Tuesday, June 3, 2014

The Strangeness of Strangers

Recently my husband and I had experiences which made us feel annoyed, yet well-mannered and well-organized.

The other day we were part of a group which goes out to lunch a couple of times a month, and, after lunch, listens to a guest speaker. We are new to the group, and the people in it whom we had met before were at the far end of a long table. Four men were present among  seventeen or eighteen women.  We were introducing ourselves to the people around us when a woman and her husband seated themselves and she proclaimed loudly, "I'm so glad to see all the men here!"

My jaw dropped. While I love my husband, I have never been one of these women who thinks that she is nothing without a man, nor do I find men's conversation necessarily more interesting than women's.  I recognize that this group exists because a lot of older women who are widowed or single like to get out for an interesting lunch, and I felt that her comment was disrespectful of them. I wanted to say, "But didn't you come in here with a date? How many men do you want?" (Her husband was beside her, large as life) But I refrained.

A few days later, my husband and I went to a City of Ottawa building  to pay the taxes. I browsed in the Friends of the Library bookshop while he went across the hall and joined the queue. About twenty minutes later he joined me, with steam coming out of his ears.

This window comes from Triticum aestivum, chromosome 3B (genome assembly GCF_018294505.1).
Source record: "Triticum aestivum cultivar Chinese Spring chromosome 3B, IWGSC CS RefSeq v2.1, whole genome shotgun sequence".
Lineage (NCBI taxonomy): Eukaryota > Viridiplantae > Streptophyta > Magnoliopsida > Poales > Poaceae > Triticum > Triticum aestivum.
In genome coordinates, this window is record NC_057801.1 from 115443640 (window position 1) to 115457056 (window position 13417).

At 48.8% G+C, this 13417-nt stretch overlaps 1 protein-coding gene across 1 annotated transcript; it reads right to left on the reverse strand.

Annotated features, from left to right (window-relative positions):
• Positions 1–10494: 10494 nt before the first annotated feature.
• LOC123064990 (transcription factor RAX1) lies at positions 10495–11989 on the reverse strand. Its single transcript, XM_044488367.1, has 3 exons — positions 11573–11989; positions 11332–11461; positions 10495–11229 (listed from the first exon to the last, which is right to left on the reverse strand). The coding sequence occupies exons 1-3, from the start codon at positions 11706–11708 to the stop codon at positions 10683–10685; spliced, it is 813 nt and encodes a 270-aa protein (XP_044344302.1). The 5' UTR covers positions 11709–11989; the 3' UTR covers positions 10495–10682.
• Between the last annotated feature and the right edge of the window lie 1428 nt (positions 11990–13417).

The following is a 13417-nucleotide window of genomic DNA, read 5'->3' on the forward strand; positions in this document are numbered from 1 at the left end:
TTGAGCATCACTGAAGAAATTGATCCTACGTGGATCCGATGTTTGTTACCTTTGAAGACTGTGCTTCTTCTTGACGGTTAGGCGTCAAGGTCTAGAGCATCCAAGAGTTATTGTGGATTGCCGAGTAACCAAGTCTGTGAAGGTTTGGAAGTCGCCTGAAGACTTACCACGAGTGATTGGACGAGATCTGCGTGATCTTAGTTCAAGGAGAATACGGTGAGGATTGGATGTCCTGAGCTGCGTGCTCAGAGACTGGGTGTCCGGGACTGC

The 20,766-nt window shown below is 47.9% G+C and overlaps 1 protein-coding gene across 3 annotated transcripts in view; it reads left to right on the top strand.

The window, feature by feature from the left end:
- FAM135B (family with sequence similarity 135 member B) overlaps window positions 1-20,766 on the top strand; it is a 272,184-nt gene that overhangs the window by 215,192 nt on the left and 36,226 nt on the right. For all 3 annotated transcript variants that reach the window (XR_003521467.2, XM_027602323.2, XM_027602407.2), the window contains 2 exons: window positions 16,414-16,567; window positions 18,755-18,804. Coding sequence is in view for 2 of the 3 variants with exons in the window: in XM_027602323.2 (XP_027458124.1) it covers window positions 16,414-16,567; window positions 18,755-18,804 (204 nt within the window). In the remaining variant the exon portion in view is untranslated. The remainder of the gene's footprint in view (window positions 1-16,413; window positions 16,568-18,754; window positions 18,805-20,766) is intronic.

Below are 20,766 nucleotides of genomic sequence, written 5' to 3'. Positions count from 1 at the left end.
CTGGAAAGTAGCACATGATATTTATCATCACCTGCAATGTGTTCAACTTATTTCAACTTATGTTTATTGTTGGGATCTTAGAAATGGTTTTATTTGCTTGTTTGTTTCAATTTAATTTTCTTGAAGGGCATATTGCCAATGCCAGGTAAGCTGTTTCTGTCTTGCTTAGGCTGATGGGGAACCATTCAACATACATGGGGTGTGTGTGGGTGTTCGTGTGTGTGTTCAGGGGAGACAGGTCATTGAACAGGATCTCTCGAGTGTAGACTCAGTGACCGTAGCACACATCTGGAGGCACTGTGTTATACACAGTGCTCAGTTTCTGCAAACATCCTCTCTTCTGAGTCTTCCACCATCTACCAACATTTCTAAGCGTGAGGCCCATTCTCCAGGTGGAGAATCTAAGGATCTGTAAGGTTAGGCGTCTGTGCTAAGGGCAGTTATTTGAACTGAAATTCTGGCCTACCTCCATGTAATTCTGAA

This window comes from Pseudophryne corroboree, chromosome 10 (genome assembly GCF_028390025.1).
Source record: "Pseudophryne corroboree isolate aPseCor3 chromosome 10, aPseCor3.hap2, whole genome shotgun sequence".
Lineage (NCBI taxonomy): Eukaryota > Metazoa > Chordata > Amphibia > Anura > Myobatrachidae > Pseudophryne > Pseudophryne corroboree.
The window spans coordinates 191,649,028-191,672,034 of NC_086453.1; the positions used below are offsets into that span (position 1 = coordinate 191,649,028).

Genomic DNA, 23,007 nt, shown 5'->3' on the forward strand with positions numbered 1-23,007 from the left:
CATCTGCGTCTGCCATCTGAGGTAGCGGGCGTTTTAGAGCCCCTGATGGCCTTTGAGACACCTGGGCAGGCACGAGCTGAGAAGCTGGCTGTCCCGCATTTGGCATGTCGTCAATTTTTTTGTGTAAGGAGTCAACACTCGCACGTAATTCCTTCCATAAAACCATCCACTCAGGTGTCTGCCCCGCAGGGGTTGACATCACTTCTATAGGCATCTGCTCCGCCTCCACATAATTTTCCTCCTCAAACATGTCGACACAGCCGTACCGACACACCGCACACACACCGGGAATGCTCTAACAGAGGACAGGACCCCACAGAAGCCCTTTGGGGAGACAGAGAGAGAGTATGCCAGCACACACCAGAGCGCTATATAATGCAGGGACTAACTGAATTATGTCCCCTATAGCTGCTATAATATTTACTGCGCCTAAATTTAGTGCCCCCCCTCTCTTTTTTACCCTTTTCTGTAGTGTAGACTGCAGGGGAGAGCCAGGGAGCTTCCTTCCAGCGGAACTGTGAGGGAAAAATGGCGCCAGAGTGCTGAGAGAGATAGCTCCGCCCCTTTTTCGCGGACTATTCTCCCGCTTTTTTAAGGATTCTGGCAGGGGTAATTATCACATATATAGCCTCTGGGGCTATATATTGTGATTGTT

Two clerks were serving clients, and one was occupied with a woman who couldn't speak either official language. She appeared to be paying taxes on more than one house and wanted to pay with small bills. She was in the process of counting out her money, and then the clerk had to count the bills again. There appeared to be a disagreement about the count. Also, she kept waving pieces of paper at him and talking at him, which threw him off the count and made him have to start over.

The other clerk was occupied by a man who was also there to pay his taxes. He received a number of phone calls on his cell, which required that proceedings had to grind to a halt while he had his conversations. After his taxes were paid he had a question about a fax he had sent to City Hall. He didn't know if it had come to this particular office or not, but he wanted them to check. After about ten minutes they found his fax, which was many pages long. Then he wanted the clerk to check the pages to see that they were all there.

A third clerk opened a new line for my husband. The one dealing with the fax couldn't handle the man's questions about it so he brought it to the third clerk and they managed to mix the fax pages with my husband's tax bill pages.

At that point my husband indicated his displeasure by praying aloud.  The clerk he was dealing with looked sympathetic and urged my husband to make a complaint to the City.The trouble is, a complaint to the City would do no good, because the problem lay, not in the clerks, who were doing their best, but in these members of the public who were behaving in a peculiar way.

We left, marvelling over the strangeness of strangers.

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